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Modelling of Hydrogen-blended Dual-fuel Combustion using Flamelet-generated Manifold and Preferential Diffusion Effects


In the present study, Reynolds-Averaged Navier-Stokes simulations together with a novel flamelet generated manifold (FGM) hybrid combustion model incorporating preferential diffusion effects is utilised for the investigation of a hydrogen-blended diesel-hydrogen dual-fuel engine combustion process with high hydrogen energy share. The FGM hybrid combustion model was developed by coupling laminar flamelet databases obtained from diffusion flamelets and premixed flamelets. The model employed three control variables, namely, mixture fraction, reaction progress variable and enthalpy. The preferential diffusion effects were included in the laminar flamelet calculations and in the diffusion terms in the transport equations of the control variables. The resulting model is then validated against an experimental diesel-hydrogen dual-fuel combustion engine. The results show that the FGM hybrid combustion model incorporating preferential diffusion effects in the flame chemistry and transport equations yields better predictions with good accuracy for the in-cylinder characteristics. The inclusion of preferential diffusion effects in the flame chemistry and transport equations was found to predict well several characteristics of the diesel-hydrogen dual-fuel combustion process: 1) ignition delay, 2) start and end of combustion, 3) faster flame propagation and quicker burning rate of hydrogen, 4) high temperature combustion due to highly reactive nature of hydrogen radicals, 5) peak values of the heat release rate due to high temperature combustion of the partially premixed pilot fuel spray with entrained hydrogen/air and then background hydrogen-air premixed mixture. The comparison between diesel-hydrogen dual-fuel combustion and diesel only combustion shows early start of combustion, longer ignition delay time, higher flame temperature and NOx emissions for dual-fuel combustion compared to diesel only combustion.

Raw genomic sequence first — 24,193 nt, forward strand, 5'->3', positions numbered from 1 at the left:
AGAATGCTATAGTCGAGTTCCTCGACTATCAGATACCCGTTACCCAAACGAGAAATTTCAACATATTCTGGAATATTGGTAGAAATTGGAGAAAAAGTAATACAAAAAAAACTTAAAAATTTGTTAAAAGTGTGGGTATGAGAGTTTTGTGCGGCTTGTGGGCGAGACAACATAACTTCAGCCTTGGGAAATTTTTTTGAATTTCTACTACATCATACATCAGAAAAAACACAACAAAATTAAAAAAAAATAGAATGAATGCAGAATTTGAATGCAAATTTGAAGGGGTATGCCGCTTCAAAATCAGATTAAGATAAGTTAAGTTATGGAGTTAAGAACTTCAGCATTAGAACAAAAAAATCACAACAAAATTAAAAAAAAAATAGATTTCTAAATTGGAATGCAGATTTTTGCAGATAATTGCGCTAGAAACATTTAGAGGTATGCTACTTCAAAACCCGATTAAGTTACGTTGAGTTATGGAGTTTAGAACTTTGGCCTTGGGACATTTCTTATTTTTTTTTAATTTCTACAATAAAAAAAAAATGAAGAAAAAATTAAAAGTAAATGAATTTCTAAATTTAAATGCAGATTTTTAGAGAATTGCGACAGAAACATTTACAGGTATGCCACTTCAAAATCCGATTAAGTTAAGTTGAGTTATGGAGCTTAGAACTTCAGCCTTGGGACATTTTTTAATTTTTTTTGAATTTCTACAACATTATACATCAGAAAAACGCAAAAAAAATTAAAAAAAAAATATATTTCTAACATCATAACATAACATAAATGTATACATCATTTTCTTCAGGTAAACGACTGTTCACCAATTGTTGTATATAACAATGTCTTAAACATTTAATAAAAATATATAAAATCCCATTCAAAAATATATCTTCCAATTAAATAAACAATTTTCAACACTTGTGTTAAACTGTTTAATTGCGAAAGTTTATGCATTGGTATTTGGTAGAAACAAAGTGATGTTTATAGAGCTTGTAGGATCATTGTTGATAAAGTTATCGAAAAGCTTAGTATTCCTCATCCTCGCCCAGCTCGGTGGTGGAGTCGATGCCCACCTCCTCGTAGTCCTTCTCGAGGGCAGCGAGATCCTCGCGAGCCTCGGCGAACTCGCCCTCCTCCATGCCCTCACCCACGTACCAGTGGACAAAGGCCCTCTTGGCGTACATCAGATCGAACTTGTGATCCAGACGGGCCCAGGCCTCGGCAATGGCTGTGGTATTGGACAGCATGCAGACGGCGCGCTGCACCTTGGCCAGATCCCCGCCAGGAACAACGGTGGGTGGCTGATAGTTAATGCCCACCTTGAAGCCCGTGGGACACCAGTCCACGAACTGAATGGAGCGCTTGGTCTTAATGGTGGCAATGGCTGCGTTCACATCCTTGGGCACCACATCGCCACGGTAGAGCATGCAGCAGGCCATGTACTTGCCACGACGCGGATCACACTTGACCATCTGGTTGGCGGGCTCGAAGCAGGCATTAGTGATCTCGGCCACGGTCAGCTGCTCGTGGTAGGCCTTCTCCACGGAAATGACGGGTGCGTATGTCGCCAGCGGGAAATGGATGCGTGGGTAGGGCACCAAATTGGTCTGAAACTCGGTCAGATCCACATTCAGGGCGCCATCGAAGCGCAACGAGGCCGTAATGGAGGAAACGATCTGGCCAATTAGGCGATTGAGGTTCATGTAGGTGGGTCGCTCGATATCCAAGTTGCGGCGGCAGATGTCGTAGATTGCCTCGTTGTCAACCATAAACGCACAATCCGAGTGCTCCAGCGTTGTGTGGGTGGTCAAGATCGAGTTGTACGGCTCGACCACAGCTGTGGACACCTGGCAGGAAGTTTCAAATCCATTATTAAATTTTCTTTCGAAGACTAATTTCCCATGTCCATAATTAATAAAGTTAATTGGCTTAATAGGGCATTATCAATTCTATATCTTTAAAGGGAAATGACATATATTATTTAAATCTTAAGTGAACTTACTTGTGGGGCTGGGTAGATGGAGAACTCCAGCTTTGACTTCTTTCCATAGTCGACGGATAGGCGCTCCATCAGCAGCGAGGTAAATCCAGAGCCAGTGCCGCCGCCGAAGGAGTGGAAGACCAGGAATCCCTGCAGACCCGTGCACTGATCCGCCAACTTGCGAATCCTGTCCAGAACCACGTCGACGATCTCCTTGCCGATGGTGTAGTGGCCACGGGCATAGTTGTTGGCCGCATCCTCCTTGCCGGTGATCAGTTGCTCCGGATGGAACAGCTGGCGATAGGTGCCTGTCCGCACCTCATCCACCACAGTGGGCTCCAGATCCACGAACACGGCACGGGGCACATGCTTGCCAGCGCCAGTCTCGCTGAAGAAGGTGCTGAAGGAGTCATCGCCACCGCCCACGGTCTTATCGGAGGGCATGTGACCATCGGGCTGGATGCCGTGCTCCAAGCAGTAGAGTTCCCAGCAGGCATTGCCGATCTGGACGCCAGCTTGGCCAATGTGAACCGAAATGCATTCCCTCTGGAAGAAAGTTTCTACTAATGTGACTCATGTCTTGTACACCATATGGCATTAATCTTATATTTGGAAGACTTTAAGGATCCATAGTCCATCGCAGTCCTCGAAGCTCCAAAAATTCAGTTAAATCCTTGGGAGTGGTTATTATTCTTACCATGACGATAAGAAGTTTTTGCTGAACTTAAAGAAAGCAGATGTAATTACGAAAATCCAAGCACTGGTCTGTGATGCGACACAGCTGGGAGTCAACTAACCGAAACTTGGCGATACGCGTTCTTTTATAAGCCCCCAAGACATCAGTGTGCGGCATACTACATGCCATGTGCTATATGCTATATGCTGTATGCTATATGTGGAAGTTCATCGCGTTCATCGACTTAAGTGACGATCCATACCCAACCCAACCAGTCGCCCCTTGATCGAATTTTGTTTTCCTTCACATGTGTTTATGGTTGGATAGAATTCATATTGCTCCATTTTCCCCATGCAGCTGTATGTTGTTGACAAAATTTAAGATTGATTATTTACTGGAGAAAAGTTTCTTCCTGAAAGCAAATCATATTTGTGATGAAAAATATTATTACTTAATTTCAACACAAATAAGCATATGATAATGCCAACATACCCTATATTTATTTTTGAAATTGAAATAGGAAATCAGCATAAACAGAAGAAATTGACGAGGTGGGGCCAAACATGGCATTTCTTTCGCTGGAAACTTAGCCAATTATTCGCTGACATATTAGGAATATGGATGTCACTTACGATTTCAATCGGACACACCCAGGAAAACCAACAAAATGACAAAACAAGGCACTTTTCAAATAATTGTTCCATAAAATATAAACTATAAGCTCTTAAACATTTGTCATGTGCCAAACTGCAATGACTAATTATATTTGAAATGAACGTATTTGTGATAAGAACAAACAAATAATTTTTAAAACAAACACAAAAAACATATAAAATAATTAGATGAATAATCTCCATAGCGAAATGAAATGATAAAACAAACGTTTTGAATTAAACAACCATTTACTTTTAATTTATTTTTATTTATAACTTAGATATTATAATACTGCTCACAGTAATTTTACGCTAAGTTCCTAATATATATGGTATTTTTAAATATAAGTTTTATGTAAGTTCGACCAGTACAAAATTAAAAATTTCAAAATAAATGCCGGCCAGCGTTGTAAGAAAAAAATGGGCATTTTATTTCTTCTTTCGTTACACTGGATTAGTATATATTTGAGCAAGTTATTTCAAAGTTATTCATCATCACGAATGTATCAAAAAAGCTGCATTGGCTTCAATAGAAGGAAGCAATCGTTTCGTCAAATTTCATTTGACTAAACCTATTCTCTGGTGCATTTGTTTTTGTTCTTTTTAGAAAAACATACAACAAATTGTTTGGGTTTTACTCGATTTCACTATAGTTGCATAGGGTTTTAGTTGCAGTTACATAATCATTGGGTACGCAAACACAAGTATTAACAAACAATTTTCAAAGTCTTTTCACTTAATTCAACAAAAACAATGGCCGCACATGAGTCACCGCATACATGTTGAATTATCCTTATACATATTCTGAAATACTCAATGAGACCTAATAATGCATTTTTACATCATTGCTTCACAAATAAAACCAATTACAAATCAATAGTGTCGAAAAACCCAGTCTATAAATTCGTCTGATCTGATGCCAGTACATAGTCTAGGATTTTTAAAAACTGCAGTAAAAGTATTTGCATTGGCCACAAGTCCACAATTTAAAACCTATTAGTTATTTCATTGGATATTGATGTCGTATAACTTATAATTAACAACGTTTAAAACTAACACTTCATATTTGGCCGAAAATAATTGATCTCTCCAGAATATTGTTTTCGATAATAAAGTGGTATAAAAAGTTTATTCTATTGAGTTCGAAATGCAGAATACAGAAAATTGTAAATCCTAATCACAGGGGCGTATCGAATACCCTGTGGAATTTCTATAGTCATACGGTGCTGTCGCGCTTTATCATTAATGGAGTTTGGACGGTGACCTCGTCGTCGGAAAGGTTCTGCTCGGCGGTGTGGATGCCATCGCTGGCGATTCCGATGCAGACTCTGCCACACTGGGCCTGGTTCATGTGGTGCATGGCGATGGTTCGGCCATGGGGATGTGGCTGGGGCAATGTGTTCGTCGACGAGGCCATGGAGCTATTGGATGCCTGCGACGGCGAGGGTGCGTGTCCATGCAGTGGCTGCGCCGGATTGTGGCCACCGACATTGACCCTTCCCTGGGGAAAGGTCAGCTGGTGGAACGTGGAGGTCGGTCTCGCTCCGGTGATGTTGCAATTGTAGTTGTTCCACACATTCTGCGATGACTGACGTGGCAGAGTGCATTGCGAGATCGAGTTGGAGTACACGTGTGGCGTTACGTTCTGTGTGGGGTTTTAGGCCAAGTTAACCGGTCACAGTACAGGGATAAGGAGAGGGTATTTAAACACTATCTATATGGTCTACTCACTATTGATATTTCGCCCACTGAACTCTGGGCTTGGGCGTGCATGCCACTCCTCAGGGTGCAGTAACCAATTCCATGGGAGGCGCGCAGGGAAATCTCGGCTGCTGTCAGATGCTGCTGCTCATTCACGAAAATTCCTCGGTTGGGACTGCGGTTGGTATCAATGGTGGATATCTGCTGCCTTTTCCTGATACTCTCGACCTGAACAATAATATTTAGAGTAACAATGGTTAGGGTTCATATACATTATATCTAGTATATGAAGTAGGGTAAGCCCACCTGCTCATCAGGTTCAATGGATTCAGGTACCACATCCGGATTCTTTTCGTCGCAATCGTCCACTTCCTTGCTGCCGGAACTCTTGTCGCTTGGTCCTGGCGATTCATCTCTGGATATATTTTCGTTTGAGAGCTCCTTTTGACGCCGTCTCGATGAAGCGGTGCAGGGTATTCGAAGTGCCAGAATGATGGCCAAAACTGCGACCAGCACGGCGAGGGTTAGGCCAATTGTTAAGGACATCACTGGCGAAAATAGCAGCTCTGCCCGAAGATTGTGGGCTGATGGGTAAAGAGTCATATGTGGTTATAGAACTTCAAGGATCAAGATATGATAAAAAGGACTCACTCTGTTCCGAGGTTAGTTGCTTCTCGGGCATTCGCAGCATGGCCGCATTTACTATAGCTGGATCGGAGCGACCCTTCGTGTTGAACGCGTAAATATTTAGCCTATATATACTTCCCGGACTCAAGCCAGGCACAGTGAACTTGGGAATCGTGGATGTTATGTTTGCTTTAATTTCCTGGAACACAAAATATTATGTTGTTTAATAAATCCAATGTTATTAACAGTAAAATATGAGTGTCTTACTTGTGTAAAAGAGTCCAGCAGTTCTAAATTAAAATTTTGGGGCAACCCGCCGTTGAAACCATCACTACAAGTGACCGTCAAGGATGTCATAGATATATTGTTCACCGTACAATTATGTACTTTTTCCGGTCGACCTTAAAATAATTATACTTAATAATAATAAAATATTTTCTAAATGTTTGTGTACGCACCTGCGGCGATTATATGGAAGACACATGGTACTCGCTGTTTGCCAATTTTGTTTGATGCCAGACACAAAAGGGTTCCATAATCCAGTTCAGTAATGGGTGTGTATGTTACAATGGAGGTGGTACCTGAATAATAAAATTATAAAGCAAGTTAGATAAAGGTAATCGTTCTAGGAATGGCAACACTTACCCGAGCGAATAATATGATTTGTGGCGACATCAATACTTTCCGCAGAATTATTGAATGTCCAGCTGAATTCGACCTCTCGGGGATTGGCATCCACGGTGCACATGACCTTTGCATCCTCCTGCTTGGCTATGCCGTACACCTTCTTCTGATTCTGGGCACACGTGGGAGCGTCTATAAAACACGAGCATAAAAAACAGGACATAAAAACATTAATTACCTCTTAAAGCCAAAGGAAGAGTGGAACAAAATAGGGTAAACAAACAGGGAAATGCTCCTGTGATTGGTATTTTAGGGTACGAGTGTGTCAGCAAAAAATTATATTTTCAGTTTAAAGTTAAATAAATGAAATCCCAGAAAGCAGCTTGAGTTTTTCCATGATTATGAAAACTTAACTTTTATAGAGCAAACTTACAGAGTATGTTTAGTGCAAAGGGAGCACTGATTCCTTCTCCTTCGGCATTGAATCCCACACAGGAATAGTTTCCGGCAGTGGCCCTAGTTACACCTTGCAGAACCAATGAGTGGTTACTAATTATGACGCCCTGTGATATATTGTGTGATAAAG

Related subjects: Applications & Pathways

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